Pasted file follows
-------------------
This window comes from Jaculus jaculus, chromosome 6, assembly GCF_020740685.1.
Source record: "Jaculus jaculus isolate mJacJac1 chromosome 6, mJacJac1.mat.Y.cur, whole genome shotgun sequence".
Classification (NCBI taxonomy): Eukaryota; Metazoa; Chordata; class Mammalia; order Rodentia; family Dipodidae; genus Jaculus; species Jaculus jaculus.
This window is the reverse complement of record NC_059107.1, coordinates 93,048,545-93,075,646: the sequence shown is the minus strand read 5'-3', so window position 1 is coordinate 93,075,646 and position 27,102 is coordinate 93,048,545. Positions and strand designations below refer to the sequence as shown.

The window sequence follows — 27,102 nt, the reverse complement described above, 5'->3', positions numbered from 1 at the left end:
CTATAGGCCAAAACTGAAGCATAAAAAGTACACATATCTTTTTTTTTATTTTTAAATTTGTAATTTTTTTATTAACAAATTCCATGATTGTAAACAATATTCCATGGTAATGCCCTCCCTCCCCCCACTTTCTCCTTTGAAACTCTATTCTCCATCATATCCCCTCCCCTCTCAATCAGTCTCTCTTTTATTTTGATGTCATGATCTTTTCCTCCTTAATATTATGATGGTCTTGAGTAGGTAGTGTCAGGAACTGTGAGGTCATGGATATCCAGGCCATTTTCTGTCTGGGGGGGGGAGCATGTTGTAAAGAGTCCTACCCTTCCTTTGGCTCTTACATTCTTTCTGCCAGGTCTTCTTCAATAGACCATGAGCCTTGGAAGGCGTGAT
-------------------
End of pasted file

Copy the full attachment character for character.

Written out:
This window comes from Jaculus jaculus, chromosome 6, assembly GCF_020740685.1.
Source record: "Jaculus jaculus isolate mJacJac1 chromosome 6, mJacJac1.mat.Y.cur, whole genome shotgun sequence".
Classification (NCBI taxonomy): Eukaryota; Metazoa; Chordata; class Mammalia; order Rodentia; family Dipodidae; genus Jaculus; species Jaculus jaculus.
This window is the reverse complement of record NC_059107.1, coordinates 93,048,545-93,075,646: the sequence shown is the minus strand read 5'-3', so window position 1 is coordinate 93,075,646 and position 27,102 is coordinate 93,048,545. Positions and strand designations below refer to the sequence as shown.

The window sequence follows — 27,102 nt, the reverse complement described above, 5'->3', positions numbered from 1 at the left end:
CTATAGGCCAAAACTGAAGCATAAAAAGTACACATATCTTTTTTTTTATTTTTAAATTTGTAATTTTTTTATTAACAAATTCCATGATTGTAAACAATATTCCATGGTAATGCCCTCCCTCCCCCCACTTTCTCCTTTGAAACTCTATTCTCCATCATATCCCCTCCCCTCTCAATCAGTCTCTCTTTTATTTTGATGTCATGATCTTTTCCTCCTTAATATTATGATGGTCTTGAGTAGGTAGTGTCAGGAACTGTGAGGTCATGGATATCCAGGCCATTTTCTGTCTGGGGGGGGGAGCATGTTGTAAAGAGTCCTACCCTTCCTTTGGCTCTTACATTCTTTCTGCCAGGTCTTCTTCAATAGACCATGAGCCTTGGAAGGCGTGAT